FERGUSON: Let me move on to another set of questions. How does this plan help the Navy stay ahead of the extraordinary technology curve that we're seeing with China, in particular, building huge capacity in drone warfare?

MARLES: Well, we clearly have an eye to future technological capability. In all the combatants that we are looking at acquiring, there is room to evolve and to grow them. That's part of how you conceive of this, so that the ship that you buy or that you put into service on day one, becomes quite a different ship towards the end of its life, so that you do have the capacity to put new technology on it. When you look at the Hunter class frigates, they will represent the most cutting-edge, anti-submarine warfare technology that exists in the world today–

FERGUSON: Sorry, let me just interrupt you for a moment, but I want to get very specific about the question I asked, which was about the capacity of these ships to deal with what is a very rapidly evolving technology in drone warfare. So, I'd like you to answer that question specifically. How does what you've announced today prepare the Australian Navy to confront fast moving drone warfare?

MARLES: Well, drone warfare can happen in a range of different circumstances. Having our most significant frigate, in terms of the Hunter class frigate, being as stealthy as possible, as quiet as possible, which is what we're talking about, cutting edge technology in respect of that will be really important in terms of meeting a range of threats, Large autonomous threats. We have announced that part of the makeup of the 26 surface combatants will be Large Optionally Crewed Surface Vessels. They will give us enormous increases in vertical launch capacity. We will seek to crew them, albeit that they are a technology that can operate without a crew. But importantly, they will bolster, augment, complement the vertical launch capacity that we have with both our Air Warfare Destroyers and our Hunter class frigates. Now, all of that is capacity that we're putting in place to meet the threats of the future, including autonomous vehicles.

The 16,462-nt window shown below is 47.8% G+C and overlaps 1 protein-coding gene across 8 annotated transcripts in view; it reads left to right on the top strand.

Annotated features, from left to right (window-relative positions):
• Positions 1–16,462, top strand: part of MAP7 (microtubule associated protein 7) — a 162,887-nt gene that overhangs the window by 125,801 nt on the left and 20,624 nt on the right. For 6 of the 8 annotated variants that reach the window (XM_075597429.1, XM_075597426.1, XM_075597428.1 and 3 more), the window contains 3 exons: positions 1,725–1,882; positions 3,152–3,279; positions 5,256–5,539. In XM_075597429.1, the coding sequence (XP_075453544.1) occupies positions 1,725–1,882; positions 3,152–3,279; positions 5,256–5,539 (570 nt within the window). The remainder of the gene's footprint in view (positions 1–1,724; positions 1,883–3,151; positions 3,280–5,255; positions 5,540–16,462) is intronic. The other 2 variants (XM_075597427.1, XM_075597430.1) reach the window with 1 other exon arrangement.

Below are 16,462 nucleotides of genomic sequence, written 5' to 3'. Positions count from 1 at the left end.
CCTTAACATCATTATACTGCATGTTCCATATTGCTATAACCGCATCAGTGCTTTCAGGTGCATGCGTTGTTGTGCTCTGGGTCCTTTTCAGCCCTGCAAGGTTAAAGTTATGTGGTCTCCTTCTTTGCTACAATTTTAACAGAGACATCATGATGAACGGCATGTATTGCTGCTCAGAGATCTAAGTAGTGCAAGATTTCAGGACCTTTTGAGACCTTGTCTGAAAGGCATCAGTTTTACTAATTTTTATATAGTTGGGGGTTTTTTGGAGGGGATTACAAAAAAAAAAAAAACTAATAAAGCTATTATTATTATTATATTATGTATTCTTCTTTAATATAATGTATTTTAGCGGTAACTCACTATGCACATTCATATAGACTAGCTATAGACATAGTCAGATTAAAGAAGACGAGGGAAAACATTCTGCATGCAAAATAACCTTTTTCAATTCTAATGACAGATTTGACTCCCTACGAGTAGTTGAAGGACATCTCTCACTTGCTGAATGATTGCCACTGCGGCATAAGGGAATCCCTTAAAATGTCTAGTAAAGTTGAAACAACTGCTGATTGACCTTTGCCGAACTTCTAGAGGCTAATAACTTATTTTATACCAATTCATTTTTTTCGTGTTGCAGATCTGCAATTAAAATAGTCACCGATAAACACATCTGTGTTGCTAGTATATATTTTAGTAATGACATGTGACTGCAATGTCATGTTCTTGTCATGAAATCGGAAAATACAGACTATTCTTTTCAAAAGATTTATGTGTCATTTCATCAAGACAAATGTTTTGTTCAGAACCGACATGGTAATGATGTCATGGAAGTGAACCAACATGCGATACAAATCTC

FERGUSON: Well, let me ask you a more specific threat, because what I was asking you really about is the threat, particularly from swarms of drones. And obviously, there's a whole series of drones being developed by the Chinese. But let me ask you the question in a different way. What lessons have the Australian– has the Australian Defence Force learned from the war in Ukraine, where a country without a navy has managed to sink or seriously damage, I think it's 21 Russian warships, close to a third of their Black Sea fleet, using mostly drones?